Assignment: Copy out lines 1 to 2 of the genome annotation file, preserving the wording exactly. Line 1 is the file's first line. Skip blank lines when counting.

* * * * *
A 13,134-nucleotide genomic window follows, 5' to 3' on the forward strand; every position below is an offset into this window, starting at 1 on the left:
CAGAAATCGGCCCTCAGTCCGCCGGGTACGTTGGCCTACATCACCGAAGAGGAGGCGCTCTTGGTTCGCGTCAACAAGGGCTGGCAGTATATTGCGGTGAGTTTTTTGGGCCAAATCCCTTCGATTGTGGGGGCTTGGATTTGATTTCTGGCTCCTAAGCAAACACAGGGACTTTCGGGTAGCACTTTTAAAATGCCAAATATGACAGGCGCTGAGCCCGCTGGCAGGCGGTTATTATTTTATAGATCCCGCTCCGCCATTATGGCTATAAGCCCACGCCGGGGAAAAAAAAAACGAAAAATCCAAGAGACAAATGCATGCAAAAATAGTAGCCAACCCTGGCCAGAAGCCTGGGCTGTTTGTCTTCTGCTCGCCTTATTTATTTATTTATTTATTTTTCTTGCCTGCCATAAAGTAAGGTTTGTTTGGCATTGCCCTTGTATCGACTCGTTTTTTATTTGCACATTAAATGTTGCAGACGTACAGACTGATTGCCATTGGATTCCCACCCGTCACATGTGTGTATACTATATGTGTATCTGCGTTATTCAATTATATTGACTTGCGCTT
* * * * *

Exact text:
A 13,134-nucleotide genomic window follows, 5' to 3' on the forward strand; every position below is an offset into this window, starting at 1 on the left:
CAGAAATCGGCCCTCAGTCCGCCGGGTACGTTGGCCTACATCACCGAAGAGGAGGCGCTCTTGGTTCGCGTCAACAAGGGCTGGCAGTATATTGCGGTGAGTTTTTTGGGCCAAATCCCTTCGATTGTGGGGGCTTGGATTTGATTTCTGGCTCCTAAGCAAACACAGGGACTTTCGGGTAGCACTTTTAAAATGCCAAATATGACAGGCGCTGAGCCCGCTGGCAGGCGGTTATTATTTTATAGATCCCGCTCCGCCATTATGGCTATAAGCCCACGCCGGGGAAAAAAAAAACGAAAAATCCAAGAGACAAATGCATGCAAAAATAGTAGCCAACCCTGGCCAGAAGCCTGGGCTGTTTGTCTTCTGCTCGCCTTATTTATTTATTTATTTATTTTTCTTGCCTGCCATAAAGTAAGGTTTGTTTGGCATTGCCCTTGTATCGACTCGTTTTTTATTTGCACATTAAATGTTGCAGACGTACAGACTGATTGCCATTGGATTCCCACCCGTCACATGTGTGTATACTATATGTGTATCTGCGTTATTCAATTATATTGACTTGCGCTT